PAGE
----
Although the Latin community prides itself on its diversity and the multiple, rich mix of cultures, Afro-Latinas and Afro-Latinos are often overlooked in terms of recognition, inclusion and contributions to black history. The multiple dimensions of Latin and Hispanic identity reflect the long, oppressive and bloody colonial history of Latin America, a period when indigenous native Americans, Europeans, Africans and Asians intermixed. It’s often forgotten that many more African slaves were sent to Spanish and Portuguese colonies – particularly the Caribbean – than to the U.S.A. As a result, Latinas and Latinos are more than a monolingual, yet multicultural prototype, as it is widely perceived that the Spanish language – despite all its accents and regionalisms – is the only common trait to consider, negating Portuguese-speaking Latinas and Latinos, for example.
“There were 11.2 million Africans that we can count who survived the Middle Passage and landed in the New World, and of that 11.2 million, only 450,000 came to the United States,” says Harvard professor Henry Louis Gates Jr. in a Q&A for his 2011 PBS documentary, Black in Latin America. “That’s amazing. All the rest went south of Miami as it were.”
In all the Americas – that is, from the U.S.A. to Brazil – there is an inaccurate depiction, yet popular stereotype of an Afro-Latin “look”: a white or lightly tanned, curvy, dark-eyed individual devoid of African features. And even though some Afro-Latinas and Afro-Latinos may indeed look like this, it frames the picture into a particular type, excluding all other dimensions. And this stereotype permeates even today.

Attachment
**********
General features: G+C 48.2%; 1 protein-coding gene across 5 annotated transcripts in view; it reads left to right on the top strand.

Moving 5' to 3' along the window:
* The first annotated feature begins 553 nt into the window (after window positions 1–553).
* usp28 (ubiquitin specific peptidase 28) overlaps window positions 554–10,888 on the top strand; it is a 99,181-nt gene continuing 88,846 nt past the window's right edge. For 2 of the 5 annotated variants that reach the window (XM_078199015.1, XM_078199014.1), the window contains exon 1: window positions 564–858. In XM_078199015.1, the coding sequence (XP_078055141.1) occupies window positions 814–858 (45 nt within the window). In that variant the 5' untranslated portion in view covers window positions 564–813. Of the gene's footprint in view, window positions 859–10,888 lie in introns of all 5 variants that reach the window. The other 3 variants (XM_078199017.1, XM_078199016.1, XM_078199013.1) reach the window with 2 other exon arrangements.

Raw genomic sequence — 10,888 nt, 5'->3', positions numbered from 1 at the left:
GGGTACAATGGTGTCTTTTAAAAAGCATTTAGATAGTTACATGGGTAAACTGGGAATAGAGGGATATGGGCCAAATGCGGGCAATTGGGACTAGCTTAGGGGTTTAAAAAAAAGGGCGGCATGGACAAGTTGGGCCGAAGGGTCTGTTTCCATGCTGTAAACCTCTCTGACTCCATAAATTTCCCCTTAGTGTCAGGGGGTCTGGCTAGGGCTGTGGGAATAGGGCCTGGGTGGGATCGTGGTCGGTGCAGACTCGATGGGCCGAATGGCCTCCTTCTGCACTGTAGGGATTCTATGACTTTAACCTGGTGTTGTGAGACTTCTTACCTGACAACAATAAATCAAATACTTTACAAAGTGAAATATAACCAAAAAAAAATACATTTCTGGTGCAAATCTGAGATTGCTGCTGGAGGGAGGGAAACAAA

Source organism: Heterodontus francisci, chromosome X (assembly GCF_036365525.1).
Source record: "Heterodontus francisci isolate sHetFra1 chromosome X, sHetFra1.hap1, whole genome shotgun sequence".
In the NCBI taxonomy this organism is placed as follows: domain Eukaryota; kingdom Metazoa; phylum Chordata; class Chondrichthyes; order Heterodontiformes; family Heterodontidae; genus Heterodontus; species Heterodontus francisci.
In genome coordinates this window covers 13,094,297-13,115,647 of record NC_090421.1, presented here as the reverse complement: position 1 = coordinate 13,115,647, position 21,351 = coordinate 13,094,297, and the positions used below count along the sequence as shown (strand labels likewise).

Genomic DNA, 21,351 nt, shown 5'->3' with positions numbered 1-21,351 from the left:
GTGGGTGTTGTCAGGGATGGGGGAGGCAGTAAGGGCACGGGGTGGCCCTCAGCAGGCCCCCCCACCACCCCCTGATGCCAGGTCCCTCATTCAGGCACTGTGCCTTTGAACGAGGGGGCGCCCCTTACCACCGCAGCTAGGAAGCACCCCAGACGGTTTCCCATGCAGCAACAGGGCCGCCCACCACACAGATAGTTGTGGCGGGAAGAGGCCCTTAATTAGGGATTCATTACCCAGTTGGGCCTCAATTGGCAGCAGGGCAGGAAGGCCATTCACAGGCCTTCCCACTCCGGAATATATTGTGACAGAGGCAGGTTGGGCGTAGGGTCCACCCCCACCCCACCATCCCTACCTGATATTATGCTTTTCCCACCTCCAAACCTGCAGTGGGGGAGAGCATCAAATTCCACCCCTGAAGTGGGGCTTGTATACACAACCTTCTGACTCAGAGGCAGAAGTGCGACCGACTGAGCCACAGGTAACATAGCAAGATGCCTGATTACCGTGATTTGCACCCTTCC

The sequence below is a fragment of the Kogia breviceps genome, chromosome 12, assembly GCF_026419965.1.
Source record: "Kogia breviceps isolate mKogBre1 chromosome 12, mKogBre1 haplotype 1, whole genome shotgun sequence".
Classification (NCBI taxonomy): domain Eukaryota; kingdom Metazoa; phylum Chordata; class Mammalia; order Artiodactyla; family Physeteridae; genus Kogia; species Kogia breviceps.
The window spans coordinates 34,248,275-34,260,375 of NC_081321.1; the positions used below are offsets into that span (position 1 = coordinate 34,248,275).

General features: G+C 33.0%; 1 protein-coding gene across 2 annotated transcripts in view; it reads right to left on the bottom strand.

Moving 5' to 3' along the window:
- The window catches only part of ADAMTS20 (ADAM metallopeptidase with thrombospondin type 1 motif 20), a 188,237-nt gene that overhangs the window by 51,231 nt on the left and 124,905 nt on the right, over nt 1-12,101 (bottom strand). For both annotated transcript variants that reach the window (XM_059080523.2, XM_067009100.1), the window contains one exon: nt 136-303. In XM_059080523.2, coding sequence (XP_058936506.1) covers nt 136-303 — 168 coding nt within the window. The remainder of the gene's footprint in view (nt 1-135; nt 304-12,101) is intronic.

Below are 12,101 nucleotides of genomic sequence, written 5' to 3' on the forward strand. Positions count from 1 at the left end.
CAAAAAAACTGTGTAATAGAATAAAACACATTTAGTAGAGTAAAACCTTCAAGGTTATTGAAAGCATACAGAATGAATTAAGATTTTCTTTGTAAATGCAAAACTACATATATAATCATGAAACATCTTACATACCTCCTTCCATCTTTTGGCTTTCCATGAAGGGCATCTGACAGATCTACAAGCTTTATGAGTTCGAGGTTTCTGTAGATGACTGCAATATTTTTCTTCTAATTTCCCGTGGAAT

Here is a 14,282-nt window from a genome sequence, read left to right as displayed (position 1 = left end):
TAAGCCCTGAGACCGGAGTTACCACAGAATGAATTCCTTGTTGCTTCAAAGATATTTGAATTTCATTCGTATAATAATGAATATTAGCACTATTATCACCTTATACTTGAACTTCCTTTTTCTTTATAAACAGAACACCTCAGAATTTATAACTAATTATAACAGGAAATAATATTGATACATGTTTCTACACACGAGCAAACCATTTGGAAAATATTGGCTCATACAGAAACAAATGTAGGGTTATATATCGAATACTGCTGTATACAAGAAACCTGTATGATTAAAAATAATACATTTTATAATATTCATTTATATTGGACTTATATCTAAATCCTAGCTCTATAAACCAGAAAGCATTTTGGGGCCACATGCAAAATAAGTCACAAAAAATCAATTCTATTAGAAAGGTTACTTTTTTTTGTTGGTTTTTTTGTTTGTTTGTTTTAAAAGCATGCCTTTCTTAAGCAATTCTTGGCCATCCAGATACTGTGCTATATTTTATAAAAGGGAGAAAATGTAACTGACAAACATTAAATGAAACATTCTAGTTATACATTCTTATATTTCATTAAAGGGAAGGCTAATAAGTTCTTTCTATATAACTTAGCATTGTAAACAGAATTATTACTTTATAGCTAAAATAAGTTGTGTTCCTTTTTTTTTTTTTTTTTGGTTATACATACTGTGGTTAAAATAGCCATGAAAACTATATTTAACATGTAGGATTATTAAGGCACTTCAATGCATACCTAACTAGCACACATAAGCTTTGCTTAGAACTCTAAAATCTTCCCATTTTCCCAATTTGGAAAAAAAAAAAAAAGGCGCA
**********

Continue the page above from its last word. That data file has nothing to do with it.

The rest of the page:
History leaves no doubt that the intersection between black and Afro-Latin identity runs deep, and yet the Afro-Latin experience remained largely invisible in mainstream media and popular music. Afro-Latinas and Afro-Latinos in music and mainstream media have been boxed into a jazz or Latin jazz universe, the so-called tropical music, and the occasional background filler in other genres. Some, however, managed to deliver culture to the world’s living room, hence becoming Latin music royalty, like Celia Cruz, Tito Puente, La Lupe, Compay El Segundo, Ibrahim Ferrer, Bebo Valdéz, Milton Nascimento and Susana Baca, to name a few. But when the time came to cross over into mainstream Spanish or English media, the racial divide became the biggest obstacle. Afro-Latinas and Afro-Latinos have struggled to equally claim their black and Latin roots, their identity questioned and scrutinized by fellow citizens. Furthermore, it triggers cultural appropriation of original artistic expressions, musical styles, and even literary genres, from the people in power. The whitewashing of Afro-Caribbean rhythms took a detour when it was integrated into mainstream popular Latin music in hopes of reaching mass audiences in the U.S. and Latin America. Most notably, in 1985 Cuban legend Gloria Estefan and her Miami Sound Machine catapulted up the Billboard charts while pushing audiences to line-dance the “Conga.” The infectious English language hit was an unbalanced mix of Latin and pop. The 1987 Spanish language Latin pop hit “Fiesta en América” (“Party in America”) by Puerto Rican singer Chayanne, introduced drumming into a “bubblegum pop” catchy tune. While both songs’ Reagan-era-cumbayá vibe resonated with all audiences, it failed to foster visibility of Afro-Latinas and Afro-Latinos in their respective music videos, following Hollywood industry standards. Not surprisingly, this has been the industry’s template: hear the Black, but just see the White – or lightly-tanned skin tone for that matter.